On a Thursday afternoon in Scottsdale, Ariz., Phil Mickelson lined up a putt 25 feet from history.

 

So much of sports this year has been about Lance's lies, and Ronaiah Tuiasosopo's hoax, and Chris Culliver's thoughts on gay people and Ray Lewis' deer antler spray. Mickelson contributed to the noise by becoming another multimillionaire griping about taxes. He apologized for that. His first round at the Waste Management Phoenix Open was a better apology. For a couple of hours, he made sports about sports again.

 

He began his round on the back nine, almost holing out from the fairway on No. 10. He tapped in for birdie and followed with birdies on 11 and 12 and 13. His new driver, only in the bag since Tuesday, speared the fairways. His putter kept finding the bottom. He birdied 16 and 17 and 18. He made the turn with a 7-under 29, and a neon number switched on in his mind.

 

59.

 

Golf is not designed for perfection. There is no way any golfer - not even the legendary Kim Jong-il - can ace every hole. So far, 59 is the lower limit of golf, at least at the sport's highest level. Only five golfers have shot 59 on the PGA Tour - Al Geiberger in '77, Chip Beck in '91, David Duval in '99, Paul Goydos and Stuart Appleby in 2010. Tens of thousands of PGA Tour rounds. Five 59s.

 

Mickelson had an 18-footer on hole No. 1, his 10th hole of the day. He curled it in for a birdie. He almost pitched in from the fairway on the par-five third. Birdie. He hit his tee shot to 15 feet on the par-three fourth. Birdie. The TPC Scottsdale is a par-71 course, so he needed to shoot 12-under for a 59. He was 10-under with five holes to play.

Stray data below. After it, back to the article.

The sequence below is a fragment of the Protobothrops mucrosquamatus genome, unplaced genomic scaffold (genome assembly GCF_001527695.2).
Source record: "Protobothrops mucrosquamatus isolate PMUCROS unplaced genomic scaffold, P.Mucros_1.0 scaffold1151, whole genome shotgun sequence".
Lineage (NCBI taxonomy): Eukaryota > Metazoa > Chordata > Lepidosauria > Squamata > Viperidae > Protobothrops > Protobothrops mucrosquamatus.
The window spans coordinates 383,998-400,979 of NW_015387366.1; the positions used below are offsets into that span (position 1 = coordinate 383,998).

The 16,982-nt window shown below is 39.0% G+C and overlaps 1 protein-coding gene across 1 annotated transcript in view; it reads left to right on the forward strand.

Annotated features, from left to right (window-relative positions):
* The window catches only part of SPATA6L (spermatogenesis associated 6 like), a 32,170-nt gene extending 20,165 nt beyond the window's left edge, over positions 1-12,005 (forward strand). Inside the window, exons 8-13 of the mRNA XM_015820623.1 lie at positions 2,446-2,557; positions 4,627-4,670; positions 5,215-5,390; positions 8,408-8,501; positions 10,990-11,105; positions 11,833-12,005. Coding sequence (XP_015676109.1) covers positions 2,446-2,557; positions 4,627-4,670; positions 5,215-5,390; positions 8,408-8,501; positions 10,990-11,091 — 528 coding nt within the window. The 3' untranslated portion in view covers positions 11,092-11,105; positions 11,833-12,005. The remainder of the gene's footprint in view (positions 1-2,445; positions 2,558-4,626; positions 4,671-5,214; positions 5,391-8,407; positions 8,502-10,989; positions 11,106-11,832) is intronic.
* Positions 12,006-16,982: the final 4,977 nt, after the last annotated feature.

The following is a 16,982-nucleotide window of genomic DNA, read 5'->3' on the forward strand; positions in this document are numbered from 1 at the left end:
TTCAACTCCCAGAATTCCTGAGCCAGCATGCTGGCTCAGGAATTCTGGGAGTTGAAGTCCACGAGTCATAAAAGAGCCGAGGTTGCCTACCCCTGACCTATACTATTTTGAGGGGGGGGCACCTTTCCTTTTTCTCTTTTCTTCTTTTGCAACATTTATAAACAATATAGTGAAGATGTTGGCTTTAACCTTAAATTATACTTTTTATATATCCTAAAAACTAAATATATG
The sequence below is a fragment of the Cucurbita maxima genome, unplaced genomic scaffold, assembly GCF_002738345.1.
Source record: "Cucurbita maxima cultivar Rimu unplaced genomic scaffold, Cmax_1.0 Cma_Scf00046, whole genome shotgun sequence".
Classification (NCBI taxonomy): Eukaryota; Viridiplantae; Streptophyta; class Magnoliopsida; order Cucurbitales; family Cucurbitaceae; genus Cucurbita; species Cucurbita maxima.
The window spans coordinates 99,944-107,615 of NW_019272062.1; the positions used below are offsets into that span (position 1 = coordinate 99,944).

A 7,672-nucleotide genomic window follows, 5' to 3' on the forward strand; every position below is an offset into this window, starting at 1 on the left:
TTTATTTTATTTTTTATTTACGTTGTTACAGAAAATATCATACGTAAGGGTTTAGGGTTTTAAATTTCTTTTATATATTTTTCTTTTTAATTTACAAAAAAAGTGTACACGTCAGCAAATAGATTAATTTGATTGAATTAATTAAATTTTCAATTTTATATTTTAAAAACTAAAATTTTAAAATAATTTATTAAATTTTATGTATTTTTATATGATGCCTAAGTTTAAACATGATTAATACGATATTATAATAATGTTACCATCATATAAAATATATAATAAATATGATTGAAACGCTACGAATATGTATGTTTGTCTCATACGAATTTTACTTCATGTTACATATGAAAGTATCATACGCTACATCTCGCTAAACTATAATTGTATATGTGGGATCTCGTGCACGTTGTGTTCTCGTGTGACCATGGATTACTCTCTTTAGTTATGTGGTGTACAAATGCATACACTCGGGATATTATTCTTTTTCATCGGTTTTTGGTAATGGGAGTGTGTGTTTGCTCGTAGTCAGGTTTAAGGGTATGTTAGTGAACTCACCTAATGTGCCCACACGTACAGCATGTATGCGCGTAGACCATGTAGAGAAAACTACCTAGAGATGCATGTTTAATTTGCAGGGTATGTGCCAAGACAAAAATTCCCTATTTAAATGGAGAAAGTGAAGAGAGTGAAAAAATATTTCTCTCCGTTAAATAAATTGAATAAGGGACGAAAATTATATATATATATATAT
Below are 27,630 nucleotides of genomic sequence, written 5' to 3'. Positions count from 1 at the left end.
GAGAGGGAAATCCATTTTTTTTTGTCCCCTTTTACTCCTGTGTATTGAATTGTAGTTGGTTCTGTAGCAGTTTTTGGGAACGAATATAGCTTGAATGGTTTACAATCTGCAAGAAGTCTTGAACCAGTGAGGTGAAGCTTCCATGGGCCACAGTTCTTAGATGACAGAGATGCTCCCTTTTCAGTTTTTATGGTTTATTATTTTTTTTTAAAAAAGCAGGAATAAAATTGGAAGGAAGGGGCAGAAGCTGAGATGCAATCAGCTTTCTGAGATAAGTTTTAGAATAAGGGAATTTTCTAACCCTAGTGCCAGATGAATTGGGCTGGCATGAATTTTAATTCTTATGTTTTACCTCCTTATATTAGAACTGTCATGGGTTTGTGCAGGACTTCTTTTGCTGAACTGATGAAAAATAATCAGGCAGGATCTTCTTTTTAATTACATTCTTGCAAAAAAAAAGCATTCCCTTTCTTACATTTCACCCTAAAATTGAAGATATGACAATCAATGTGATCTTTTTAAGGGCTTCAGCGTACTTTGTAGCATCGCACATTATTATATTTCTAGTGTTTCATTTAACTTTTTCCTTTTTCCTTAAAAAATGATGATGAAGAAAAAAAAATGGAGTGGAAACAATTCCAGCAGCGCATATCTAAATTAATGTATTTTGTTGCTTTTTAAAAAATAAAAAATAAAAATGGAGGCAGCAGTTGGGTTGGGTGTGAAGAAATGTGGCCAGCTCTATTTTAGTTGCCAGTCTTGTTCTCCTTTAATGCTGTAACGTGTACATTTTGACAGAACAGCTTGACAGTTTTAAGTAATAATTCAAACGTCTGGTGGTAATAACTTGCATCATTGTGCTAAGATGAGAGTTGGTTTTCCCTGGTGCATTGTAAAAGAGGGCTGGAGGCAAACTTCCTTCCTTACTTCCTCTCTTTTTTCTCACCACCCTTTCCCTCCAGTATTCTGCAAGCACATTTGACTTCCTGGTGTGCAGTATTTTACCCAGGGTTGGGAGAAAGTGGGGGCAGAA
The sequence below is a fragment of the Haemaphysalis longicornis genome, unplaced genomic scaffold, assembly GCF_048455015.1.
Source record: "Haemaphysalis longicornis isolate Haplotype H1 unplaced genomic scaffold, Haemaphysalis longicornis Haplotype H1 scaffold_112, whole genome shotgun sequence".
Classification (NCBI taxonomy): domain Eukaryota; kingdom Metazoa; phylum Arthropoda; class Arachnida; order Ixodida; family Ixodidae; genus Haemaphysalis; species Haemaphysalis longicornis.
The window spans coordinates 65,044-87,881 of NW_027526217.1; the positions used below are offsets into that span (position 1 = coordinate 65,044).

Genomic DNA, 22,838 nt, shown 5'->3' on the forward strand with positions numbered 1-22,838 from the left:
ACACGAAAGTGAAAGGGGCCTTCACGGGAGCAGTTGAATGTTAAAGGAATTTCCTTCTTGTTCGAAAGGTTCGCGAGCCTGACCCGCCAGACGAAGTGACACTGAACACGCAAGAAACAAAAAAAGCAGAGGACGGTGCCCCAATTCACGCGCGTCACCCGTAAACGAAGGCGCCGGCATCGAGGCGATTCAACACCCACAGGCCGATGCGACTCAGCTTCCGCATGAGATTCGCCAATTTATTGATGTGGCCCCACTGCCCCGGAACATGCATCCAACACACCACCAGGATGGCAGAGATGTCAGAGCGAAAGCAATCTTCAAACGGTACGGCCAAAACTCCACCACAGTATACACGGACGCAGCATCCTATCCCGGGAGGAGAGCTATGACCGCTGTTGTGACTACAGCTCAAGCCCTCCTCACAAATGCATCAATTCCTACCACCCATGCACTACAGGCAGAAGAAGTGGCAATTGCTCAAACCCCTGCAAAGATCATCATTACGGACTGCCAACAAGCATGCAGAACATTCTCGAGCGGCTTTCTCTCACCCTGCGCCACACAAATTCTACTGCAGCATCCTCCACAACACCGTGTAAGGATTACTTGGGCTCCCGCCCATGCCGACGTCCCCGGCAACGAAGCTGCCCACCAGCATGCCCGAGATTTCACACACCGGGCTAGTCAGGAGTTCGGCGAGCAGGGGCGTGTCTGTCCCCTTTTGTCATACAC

What is it that we want from sports? Do we want athletes and coaches to be heroes? Because almost none of them are up to the job. Some shed their social life and education for a more streamlined path to the top. You can imagine how well-rounded they turned out. Others are regular folks, pretty much like you and me, except for their one extraordinary skill. It shouldn't be a surprise when they turn out to have the same flaws and blind spots that we do.

 

This doesn't make people in sports any less fascinating. It makes them more fascinating. They're not a different species. But they can show us, in their own narrow way, how to find the perfect version of ourselves.

 

Mickelson made another birdie at No. 7. He had two holes left. One birdie, and he'd shoot a 59. Two birdies, and he'd touch the untouchable 58.

 

On the eighth hole, he had a downhill put from maybe 12 feet for birdie. He would say later that he thought there'd be no way he could leave it short. He left it short. He tapped in for par.

 

On the ninth hole, his last hole, he ended up with one of his longest putts of the day - a good 25 feet. The whole gallery was there now, around the green. He struck the putt and the crowd screamed it toward the hole. When it was five feet from the cup, Mickelson started walking toward it. "Right here," he said later, watching it, "I know it's in."

 

It was not in.

 

It wasn't just a miss … it wasn't just a lip-out … it was a horseshoe, a full three-quarter turn around the rim of the cup. It's nearly impossible to come closer to making a putt without making it.

 

Mickelson palmed the top of his head. His caddie fell to the ground. The crowd's long OHHHHHhhhhhhh melted into cheers as Mickelson tapped in for 60.

 

In golf, 60 is a world away from 59. It is the difference between a great round and history. But even in imperfection, there can be perfect moments. On the dreariest days in sports, something can make you believe.

 

I've watched that last putt 20 times now. But every time, when it's five feet from the hole, a little part of me thinks it's going in.

 

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Questions? Comments? Challenges? Taunts? You can reach me at tommy.tomlinson@sportsonearth.com or on Twitter @tommytomlinson. There might be a worse name for a sporting event than the Waste Management Phoenix Open, but I can't think of one.